Moving users to new locations or PCs is easy in GroupWise, requiring the migration of just the post office to the new client system, Ellsworth says. Upgrading GroupWise itself is a different story. Ironically, Del Webb normally uses Novell's own ZENWorks for Desktops suite to distribute and install application software, but he can't use it for Novell's own e-mail application.
"We tried using ZENWorks for GroupWise, with disastrous results on this last version," Glass says. "We got a barrage of errors at the workstation."
Because of apprehension about Novell's financial prospects and commitment to GroupWise -- the recent outsourcing of support to less-knowledgeable HP technicians was cause for concern -- Del Webb has decided to replace GroupWise with Exchange 2000, starting this spring. Ellsworth says the expected benefit is better integration -- without custom programming -- with back-office systems such as SaleLogix and Lotus cc:Mail, a legacy program GroupWise doesn't support well.
Despite assurances from Microsoft that Exchange won't add to the management burden, Ellsworth and Glass are skeptical. Ellsworth says he wonders if the new version improves on past versions' remote access tools, which, in his experience, have been "just a nightmare."
Prudential's E-Mail Insurance Policy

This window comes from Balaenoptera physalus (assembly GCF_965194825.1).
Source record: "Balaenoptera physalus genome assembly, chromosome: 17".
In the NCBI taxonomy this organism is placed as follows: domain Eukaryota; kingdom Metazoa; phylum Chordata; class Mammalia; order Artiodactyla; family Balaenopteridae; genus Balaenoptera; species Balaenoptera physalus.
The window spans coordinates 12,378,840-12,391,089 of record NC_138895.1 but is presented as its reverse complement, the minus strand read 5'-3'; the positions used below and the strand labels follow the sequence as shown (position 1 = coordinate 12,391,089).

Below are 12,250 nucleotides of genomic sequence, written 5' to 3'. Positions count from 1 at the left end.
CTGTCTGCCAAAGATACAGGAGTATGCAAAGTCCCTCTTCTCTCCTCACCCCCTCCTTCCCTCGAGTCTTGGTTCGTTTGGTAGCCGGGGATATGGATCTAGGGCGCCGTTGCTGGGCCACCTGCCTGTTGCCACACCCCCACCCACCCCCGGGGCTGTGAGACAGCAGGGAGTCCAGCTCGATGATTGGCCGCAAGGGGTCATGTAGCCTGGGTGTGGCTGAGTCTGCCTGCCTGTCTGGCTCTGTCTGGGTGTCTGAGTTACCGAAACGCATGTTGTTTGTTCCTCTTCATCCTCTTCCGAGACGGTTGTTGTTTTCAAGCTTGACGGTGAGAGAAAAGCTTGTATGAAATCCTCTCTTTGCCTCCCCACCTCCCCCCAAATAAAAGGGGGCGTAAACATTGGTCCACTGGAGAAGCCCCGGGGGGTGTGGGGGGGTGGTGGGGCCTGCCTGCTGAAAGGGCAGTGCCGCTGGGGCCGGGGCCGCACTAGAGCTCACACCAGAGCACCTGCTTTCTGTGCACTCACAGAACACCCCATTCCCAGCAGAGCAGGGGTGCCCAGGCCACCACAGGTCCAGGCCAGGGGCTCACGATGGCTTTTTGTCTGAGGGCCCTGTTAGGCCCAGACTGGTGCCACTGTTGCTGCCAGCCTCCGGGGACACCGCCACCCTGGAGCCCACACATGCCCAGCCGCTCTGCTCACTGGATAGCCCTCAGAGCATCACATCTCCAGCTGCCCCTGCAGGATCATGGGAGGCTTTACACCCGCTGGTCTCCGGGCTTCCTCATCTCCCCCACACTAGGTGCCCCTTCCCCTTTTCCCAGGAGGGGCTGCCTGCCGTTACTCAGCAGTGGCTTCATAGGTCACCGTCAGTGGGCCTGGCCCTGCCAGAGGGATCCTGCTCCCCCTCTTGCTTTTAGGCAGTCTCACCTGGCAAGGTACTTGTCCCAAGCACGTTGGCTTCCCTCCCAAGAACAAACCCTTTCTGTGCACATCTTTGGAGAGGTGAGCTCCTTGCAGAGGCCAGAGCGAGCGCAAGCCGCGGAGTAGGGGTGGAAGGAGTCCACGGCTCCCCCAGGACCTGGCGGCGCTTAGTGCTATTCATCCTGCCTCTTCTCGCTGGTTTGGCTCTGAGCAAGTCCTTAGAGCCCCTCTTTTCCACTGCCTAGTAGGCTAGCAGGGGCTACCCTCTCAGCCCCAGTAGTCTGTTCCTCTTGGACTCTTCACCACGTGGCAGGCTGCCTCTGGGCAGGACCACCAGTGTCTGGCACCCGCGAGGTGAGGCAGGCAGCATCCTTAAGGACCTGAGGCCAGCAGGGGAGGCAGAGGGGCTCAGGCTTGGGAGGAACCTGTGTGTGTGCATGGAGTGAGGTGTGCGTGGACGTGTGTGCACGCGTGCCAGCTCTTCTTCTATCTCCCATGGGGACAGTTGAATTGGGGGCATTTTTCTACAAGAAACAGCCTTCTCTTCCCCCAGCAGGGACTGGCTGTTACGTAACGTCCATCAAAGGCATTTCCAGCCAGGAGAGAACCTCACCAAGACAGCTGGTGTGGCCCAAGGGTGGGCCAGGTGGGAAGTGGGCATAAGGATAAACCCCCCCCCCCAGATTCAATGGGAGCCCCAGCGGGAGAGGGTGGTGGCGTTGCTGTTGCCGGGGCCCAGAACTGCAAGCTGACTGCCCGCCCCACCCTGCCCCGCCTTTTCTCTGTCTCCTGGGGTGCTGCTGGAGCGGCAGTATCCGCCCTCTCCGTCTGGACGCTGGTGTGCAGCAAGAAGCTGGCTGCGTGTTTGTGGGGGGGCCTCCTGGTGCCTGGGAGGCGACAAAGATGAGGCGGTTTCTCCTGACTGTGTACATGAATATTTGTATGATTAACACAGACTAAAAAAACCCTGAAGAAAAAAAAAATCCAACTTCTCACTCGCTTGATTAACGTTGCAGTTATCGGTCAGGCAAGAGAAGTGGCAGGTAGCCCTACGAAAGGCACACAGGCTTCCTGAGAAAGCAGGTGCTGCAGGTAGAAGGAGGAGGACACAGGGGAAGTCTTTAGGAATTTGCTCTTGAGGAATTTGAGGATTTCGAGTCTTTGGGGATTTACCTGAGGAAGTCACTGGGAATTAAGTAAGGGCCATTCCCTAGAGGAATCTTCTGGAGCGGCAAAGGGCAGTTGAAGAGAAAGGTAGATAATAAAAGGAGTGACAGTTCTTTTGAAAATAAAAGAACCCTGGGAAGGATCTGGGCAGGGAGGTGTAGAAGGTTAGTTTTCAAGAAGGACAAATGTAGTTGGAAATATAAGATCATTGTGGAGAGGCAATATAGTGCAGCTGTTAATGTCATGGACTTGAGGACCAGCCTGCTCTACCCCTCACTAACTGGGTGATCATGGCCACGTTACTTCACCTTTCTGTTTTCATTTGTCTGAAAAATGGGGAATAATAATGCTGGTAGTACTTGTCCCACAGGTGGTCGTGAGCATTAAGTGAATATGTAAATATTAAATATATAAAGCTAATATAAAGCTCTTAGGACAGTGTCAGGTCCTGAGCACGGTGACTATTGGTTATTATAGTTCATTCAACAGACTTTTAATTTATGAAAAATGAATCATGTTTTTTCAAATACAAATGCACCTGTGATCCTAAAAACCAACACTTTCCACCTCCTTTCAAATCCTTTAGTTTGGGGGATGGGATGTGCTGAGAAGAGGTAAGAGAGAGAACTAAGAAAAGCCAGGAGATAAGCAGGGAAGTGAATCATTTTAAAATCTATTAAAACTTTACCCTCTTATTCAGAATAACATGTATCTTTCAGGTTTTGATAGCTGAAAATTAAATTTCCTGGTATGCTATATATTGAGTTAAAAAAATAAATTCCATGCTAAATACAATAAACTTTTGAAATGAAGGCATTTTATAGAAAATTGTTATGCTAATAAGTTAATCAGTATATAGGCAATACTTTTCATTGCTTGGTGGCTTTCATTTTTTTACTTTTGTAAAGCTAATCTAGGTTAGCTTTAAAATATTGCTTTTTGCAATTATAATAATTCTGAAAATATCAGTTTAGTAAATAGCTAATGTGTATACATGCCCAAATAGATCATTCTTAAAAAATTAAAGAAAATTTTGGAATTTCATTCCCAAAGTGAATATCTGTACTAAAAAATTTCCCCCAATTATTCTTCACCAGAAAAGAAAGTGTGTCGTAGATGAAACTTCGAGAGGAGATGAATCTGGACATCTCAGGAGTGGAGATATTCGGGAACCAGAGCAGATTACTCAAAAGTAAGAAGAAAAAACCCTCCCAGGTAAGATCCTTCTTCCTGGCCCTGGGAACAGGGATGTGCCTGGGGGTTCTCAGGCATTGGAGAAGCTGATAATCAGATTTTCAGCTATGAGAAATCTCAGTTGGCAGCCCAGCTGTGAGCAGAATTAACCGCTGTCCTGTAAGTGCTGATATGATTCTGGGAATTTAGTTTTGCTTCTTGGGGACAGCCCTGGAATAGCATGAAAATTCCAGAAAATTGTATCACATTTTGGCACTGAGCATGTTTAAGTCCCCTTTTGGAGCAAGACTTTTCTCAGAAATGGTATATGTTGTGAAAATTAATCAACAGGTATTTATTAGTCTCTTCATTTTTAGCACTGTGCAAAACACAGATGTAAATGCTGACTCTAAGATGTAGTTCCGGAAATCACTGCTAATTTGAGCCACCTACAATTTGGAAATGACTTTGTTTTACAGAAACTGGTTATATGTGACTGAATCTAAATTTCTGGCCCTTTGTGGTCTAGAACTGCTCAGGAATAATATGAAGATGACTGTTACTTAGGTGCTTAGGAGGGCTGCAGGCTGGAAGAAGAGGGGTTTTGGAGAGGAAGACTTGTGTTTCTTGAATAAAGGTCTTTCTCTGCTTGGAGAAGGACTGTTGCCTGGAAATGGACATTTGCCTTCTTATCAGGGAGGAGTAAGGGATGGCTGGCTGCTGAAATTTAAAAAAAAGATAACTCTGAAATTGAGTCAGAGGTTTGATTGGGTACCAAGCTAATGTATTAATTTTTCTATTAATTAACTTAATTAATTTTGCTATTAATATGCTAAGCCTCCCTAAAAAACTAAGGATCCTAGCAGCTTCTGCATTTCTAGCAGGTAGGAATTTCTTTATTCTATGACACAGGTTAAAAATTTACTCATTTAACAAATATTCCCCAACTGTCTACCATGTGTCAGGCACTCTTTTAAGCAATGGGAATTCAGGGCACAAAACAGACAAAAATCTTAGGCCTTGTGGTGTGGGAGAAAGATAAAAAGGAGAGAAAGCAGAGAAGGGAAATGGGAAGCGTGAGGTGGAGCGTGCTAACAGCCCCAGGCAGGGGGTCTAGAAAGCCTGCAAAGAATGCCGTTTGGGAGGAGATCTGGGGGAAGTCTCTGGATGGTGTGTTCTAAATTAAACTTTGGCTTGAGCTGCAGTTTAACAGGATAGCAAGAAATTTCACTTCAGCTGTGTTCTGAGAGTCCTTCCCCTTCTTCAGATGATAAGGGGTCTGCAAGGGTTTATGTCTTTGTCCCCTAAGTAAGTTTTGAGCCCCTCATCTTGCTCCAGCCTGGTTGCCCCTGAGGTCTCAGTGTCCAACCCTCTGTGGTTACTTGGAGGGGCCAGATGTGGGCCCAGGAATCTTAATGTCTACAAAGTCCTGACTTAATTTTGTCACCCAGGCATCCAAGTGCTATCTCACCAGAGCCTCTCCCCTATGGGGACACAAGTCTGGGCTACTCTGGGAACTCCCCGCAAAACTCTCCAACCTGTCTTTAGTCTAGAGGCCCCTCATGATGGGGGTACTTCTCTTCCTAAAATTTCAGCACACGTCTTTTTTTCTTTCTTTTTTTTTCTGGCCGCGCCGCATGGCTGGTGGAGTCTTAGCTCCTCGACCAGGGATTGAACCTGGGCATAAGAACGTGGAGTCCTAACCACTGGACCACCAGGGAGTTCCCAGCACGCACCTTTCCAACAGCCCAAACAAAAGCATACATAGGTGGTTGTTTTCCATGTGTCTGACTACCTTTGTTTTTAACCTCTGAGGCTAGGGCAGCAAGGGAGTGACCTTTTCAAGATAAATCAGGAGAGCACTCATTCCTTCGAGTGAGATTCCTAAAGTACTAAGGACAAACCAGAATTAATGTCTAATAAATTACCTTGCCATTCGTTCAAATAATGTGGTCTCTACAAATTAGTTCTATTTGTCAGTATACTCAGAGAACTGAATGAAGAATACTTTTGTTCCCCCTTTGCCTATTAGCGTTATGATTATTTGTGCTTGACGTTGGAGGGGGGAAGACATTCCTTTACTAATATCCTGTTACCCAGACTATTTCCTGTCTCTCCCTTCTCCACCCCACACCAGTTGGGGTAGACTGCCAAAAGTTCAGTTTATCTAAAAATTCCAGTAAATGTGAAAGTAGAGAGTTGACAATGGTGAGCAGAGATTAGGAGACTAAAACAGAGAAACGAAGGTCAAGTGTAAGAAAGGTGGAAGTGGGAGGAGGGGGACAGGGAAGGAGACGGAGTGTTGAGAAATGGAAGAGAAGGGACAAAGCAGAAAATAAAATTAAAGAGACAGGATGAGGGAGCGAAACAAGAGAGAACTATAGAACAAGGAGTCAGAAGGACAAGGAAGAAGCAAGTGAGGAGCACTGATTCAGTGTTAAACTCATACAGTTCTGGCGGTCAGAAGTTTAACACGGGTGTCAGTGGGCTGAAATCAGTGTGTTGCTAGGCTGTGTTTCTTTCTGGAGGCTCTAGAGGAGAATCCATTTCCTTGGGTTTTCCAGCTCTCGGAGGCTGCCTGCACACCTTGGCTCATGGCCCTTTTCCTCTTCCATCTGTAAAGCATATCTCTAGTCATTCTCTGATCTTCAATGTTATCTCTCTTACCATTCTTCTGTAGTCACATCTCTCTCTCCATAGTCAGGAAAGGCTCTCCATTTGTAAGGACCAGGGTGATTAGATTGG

E-mail management at The Prudential Insurance Company of America in Newark, N.J., tends to center on size issues. The company's Lotus Notes system consists of 250 servers running Domino 5.06 and Notes 5.04a clients on the desktops of 65,000 mostly U.S.-based employees. Four thousand Notes databases hold mission-critical policy documents and workflow applications.
"Managing the size of users' mailboxes -- that's a huge problem," says Michael Boatright, vice president of data center technology and IT operations at Prudential. Prudential employees tend to keep all of their messages because of regulatory requirements. "All of the other Notes companies that we talk to tend to face this problem. [Users] tend to keep their file directory in mail," he says. The practice strains storage systems and puts a premium on efficient backup, which is done with CA's ArcServe software and managed by another Prudential department.
The company struggles to satisfy requests to restore backed-up messages that often come from users who have accidentally deleted them. Restoring the Notes databases with ArcServe isn't always smooth. "There are some cases where we'd like other tools," says Michael Mandelbaum, Prudential's vice president of information systems.